Brahms wrote four symphonies. Ever conscious of the ghost of Beethoven peering over his shoulder, it took the composer fourteen years to complete the first of them. But, once he had surmounted that particular psychological barrier, the Second Symphony (1877) followed within a year, the Third six years later (1883) with the Fourth, and final work, being completed in 1885.
The Third Symphony, Op. 90 is the shortest of the four, but what it lacks (only slightly!) in duration it makes up for in lyricism. It’s unique in employing a three note motif (F-A-F) derived from Brahms’ life-motto Frei Aber Froh [free but happy] which he’d adopted in contrast to his friend, the violinist Joseph Joachim’s rather gloomier motto of F-A-E (Frei Aber Einsam [free but lonely]).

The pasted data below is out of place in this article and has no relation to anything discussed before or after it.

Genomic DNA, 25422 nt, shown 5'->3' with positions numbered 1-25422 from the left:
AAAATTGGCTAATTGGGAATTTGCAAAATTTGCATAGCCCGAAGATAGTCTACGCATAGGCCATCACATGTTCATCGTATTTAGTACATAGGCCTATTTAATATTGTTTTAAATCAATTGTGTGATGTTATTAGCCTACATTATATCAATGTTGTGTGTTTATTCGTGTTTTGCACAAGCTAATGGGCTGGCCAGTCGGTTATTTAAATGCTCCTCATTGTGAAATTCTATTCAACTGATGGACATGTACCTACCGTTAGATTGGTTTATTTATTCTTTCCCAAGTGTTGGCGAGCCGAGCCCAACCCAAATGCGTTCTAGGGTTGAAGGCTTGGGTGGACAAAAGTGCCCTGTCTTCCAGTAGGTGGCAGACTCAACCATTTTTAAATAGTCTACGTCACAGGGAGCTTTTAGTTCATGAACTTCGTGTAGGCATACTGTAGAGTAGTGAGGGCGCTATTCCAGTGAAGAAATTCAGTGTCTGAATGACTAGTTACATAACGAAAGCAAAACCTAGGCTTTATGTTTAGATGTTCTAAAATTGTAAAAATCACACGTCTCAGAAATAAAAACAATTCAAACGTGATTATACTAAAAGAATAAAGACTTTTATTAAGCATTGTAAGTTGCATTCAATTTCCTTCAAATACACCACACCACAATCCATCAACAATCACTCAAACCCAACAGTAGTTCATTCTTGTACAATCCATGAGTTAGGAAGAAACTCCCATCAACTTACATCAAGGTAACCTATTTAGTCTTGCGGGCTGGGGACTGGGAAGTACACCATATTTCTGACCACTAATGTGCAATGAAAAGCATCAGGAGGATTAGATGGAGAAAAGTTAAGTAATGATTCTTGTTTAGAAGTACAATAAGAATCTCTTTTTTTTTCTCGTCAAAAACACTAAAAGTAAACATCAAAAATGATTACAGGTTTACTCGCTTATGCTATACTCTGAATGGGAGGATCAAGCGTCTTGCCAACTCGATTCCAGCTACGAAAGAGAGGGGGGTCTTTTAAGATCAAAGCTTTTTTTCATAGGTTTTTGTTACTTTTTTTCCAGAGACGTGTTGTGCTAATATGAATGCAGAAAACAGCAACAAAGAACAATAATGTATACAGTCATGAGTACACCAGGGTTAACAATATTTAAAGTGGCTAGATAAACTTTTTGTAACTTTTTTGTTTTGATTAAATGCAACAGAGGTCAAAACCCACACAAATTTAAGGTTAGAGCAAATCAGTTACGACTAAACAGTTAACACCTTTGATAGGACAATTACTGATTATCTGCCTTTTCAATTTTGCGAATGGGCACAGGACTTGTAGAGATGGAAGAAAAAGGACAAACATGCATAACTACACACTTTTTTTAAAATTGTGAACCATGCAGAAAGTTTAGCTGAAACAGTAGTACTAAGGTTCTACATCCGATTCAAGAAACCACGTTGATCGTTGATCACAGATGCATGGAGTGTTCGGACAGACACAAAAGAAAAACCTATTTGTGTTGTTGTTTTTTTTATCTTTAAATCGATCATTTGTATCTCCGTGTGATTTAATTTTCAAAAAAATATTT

Symphony No. 3 in F, op. 90
Allegro con brio 0:20
Poco Allegretto 22:30
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